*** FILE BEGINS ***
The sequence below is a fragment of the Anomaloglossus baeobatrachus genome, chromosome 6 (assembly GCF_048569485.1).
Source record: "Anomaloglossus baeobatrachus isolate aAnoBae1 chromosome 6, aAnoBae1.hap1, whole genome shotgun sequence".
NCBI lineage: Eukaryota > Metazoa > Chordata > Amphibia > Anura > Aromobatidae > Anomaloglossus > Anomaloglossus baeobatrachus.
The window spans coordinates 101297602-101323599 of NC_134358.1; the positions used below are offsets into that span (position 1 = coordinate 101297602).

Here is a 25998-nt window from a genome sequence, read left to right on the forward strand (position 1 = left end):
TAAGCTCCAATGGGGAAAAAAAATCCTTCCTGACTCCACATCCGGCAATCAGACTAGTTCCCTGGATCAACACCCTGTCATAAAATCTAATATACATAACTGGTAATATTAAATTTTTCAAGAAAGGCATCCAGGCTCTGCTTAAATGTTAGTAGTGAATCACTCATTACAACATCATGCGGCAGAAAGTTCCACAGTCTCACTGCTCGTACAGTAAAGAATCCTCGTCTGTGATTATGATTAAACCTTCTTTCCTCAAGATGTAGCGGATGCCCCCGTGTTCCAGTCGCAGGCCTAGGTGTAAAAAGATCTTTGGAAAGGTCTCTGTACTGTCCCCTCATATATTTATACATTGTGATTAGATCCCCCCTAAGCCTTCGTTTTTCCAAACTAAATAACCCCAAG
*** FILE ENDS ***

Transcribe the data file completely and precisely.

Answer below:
The sequence below is a fragment of the Anomaloglossus baeobatrachus genome, chromosome 6 (assembly GCF_048569485.1).
Source record: "Anomaloglossus baeobatrachus isolate aAnoBae1 chromosome 6, aAnoBae1.hap1, whole genome shotgun sequence".
NCBI lineage: Eukaryota > Metazoa > Chordata > Amphibia > Anura > Aromobatidae > Anomaloglossus > Anomaloglossus baeobatrachus.
The window spans coordinates 101297602-101323599 of NC_134358.1; the positions used below are offsets into that span (position 1 = coordinate 101297602).

Here is a 25998-nt window from a genome sequence, read left to right on the forward strand (position 1 = left end):
TAAGCTCCAATGGGGAAAAAAAATCCTTCCTGACTCCACATCCGGCAATCAGACTAGTTCCCTGGATCAACACCCTGTCATAAAATCTAATATACATAACTGGTAATATTAAATTTTTCAAGAAAGGCATCCAGGCTCTGCTTAAATGTTAGTAGTGAATCACTCATTACAACATCATGCGGCAGAAAGTTCCACAGTCTCACTGCTCGTACAGTAAAGAATCCTCGTCTGTGATTATGATTAAACCTTCTTTCCTCAAGATGTAGCGGATGCCCCCGTGTTCCAGTCGCAGGCCTAGGTGTAAAAAGATCTTTGGAAAGGTCTCTGTACTGTCCCCTCATATATTTATACATTGTGATTAGATCCCCCCTAAGCCTTCGTTTTTCCAAACTAAATAACCCCAAG